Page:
Families are amazing and diverse social structures. Even traditional structures come with their normal challenges and joys. No matter what, biological children will get along and fight. And it’s up to you, as parents, to help them love and accept each other as they grow.
The same goes for remarriage and stepfamilies. And if you and your new spouse have your own children, you need to bring everyone together.
Here are eight tips to create a cohesive and connected family unit that enjoys a mutual life together.
It’s Going to Be Hard and That’s Okay
You may miss being a single parent. You may miss having time with your own kid. You may not want to share your attention with other children now. You’re not alone.
These are all natural and normal feelings for new family members. So, don’t be hard on yourself when you these emotions rise to the surface.
Allow it, accept it, and be honest about it.
This will allow you to be compassionate with both yourself and everyone involved. Chances are, everyone is feeling this way, too.
Change is inevitable and hard, but try to be open to it. Not only has your entire life changed, but so has the life of your new spouse and all the children.
Don’t Be Afraid to Seek Some Help
Normal marriages often need the wisdom and support of a counselor or coach. So, don’t be surprised or ashamed if your new stepfamily needs some professional guidance, too.
You’ll probably benefit from this objective input. Plus, it can bring a fresh perspective to your old expectations, behavior and beliefs.
Cope with Comparison
It’s easy to compare your new stepfamily with your original family. You may feel sadness, resentment or anger. Your kids may experience this emotional turmoil, too. Children might also feel very torn when it comes to their new parent and siblings.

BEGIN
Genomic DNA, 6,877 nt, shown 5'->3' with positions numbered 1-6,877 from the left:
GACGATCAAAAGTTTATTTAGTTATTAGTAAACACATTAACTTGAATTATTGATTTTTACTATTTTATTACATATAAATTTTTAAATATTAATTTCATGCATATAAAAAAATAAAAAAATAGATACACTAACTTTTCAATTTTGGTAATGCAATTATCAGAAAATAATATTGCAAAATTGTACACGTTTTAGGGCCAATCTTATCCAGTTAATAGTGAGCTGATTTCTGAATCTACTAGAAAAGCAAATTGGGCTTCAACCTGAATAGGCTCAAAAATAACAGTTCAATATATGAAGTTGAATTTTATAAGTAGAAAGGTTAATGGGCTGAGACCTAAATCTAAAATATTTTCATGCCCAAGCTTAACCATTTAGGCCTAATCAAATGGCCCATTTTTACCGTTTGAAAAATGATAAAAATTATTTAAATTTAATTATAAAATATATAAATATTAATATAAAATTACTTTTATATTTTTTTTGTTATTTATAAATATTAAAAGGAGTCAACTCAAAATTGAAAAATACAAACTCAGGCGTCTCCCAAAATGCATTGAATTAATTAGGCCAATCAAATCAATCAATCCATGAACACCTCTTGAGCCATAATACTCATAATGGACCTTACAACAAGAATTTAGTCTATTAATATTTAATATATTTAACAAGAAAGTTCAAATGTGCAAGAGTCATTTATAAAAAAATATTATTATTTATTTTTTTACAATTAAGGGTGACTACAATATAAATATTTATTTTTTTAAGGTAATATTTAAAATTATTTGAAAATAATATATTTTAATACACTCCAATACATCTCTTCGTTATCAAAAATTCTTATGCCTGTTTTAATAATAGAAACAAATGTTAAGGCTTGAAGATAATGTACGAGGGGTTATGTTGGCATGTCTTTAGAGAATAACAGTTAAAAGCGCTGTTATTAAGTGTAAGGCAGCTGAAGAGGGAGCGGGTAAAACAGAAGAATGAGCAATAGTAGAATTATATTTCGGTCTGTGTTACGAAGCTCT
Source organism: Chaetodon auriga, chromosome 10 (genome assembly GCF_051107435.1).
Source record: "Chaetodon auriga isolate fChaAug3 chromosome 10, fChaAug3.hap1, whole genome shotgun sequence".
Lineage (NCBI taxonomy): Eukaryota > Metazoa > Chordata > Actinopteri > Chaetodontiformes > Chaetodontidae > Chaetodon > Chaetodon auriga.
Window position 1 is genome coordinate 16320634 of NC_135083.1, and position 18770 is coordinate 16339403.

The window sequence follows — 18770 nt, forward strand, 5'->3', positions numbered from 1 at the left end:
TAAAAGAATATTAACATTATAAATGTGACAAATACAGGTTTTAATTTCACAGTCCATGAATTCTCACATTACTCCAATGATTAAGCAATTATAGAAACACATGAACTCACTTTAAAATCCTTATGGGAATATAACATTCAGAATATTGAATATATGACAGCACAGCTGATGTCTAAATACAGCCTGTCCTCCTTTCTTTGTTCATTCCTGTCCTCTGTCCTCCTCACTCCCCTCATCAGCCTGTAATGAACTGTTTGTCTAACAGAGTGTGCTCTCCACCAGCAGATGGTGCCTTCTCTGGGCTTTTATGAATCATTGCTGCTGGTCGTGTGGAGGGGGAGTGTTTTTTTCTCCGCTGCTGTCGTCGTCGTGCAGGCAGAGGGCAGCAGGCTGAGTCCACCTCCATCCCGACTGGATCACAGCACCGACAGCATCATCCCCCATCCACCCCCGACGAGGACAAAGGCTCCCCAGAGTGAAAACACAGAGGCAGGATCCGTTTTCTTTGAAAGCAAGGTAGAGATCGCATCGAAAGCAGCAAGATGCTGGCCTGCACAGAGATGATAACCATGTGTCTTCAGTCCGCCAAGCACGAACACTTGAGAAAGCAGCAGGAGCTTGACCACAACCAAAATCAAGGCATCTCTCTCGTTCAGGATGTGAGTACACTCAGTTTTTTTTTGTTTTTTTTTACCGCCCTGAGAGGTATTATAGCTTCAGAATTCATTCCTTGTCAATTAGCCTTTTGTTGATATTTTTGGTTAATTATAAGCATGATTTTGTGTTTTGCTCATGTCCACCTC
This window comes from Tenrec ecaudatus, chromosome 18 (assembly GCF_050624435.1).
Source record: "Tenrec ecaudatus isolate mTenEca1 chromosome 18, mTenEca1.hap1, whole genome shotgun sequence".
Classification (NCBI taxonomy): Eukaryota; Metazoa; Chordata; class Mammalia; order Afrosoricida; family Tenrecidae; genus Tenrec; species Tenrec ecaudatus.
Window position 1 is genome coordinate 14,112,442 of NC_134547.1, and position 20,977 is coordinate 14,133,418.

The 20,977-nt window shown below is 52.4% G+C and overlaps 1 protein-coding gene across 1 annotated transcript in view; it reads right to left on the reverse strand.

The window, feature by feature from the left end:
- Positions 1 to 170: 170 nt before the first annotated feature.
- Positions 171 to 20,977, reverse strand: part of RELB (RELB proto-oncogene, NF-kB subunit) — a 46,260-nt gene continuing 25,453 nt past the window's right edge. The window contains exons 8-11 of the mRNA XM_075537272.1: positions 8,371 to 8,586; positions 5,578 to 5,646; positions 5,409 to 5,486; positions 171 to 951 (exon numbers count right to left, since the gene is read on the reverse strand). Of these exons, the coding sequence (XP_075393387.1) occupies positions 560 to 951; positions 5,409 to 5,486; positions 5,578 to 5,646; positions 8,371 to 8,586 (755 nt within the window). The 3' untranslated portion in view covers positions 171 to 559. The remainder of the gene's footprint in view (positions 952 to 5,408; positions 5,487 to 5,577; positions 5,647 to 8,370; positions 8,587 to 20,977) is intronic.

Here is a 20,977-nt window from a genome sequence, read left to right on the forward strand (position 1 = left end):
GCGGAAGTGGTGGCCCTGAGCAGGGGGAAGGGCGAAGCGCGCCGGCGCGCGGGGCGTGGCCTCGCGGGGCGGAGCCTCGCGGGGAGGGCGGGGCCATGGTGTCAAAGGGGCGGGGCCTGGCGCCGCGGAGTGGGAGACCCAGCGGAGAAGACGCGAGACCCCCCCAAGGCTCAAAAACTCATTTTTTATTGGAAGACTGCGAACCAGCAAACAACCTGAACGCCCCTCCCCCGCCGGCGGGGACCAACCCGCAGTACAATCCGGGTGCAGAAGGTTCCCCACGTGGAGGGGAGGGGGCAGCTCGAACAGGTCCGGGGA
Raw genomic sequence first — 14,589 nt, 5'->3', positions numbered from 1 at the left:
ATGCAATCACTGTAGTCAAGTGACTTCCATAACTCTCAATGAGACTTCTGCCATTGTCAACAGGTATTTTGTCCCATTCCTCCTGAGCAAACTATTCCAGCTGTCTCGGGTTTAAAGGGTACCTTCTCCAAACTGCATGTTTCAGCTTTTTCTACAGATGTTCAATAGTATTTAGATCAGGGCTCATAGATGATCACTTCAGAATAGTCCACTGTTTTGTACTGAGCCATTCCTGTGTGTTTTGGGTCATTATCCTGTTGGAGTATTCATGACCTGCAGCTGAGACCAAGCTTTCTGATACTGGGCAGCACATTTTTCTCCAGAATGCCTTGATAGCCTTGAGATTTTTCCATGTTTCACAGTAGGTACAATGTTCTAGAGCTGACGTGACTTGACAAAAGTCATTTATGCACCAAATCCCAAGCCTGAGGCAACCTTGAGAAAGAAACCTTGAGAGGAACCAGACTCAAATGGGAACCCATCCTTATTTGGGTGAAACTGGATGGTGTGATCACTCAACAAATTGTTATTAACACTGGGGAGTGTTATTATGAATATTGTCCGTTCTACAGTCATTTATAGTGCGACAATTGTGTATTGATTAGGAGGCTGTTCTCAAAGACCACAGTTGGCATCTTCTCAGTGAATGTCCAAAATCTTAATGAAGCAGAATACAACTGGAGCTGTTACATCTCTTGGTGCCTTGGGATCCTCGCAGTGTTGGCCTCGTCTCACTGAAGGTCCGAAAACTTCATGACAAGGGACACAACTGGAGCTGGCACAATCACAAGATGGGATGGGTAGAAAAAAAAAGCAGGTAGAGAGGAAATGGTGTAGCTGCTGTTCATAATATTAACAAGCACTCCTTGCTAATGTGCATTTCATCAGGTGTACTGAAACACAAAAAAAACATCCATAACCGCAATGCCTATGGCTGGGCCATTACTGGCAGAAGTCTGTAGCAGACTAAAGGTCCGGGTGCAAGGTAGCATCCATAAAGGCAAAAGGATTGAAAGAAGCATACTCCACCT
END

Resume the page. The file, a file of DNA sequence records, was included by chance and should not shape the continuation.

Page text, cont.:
On the one hand, they want to love and accept their new family. But then, they may worry that by doing so, they’re betraying their first family and letting them down.
This is where you can come in.
Let them know that it’s okay to love both families, and that you won’t be angry or disappointed with them if they love their other parent, too. Instead, let them know how proud you are of them, and how mature it is for them to love and accept their new life.
Another way you can support your child in accepting and loving both families is to do that yourself. You teach by example. So, try to have respectful and kind interactions with the ex-spouses whenever possible. By doing so, you show your children that it doesn’t have to be all or nothing.
When you or your child compare your new family structure with the older one, there might be some gossip or hurtful comments. Try to keep this to a minimal. Such conversations will only break down your new family, instead of bringing everyone together.
Learning to Be Loyal
What happens when your child doesn’t like your new spouse, or stepsiblings?
Maybe she doesn’t like how they behave or treat her. She may expect you to side with her in her frustration. And if you don’t, your child may perceive you as being disloyal. It might look like you’re against her. This is a difficult situation for any step parent to find themselves in. What’s a mother or father to do?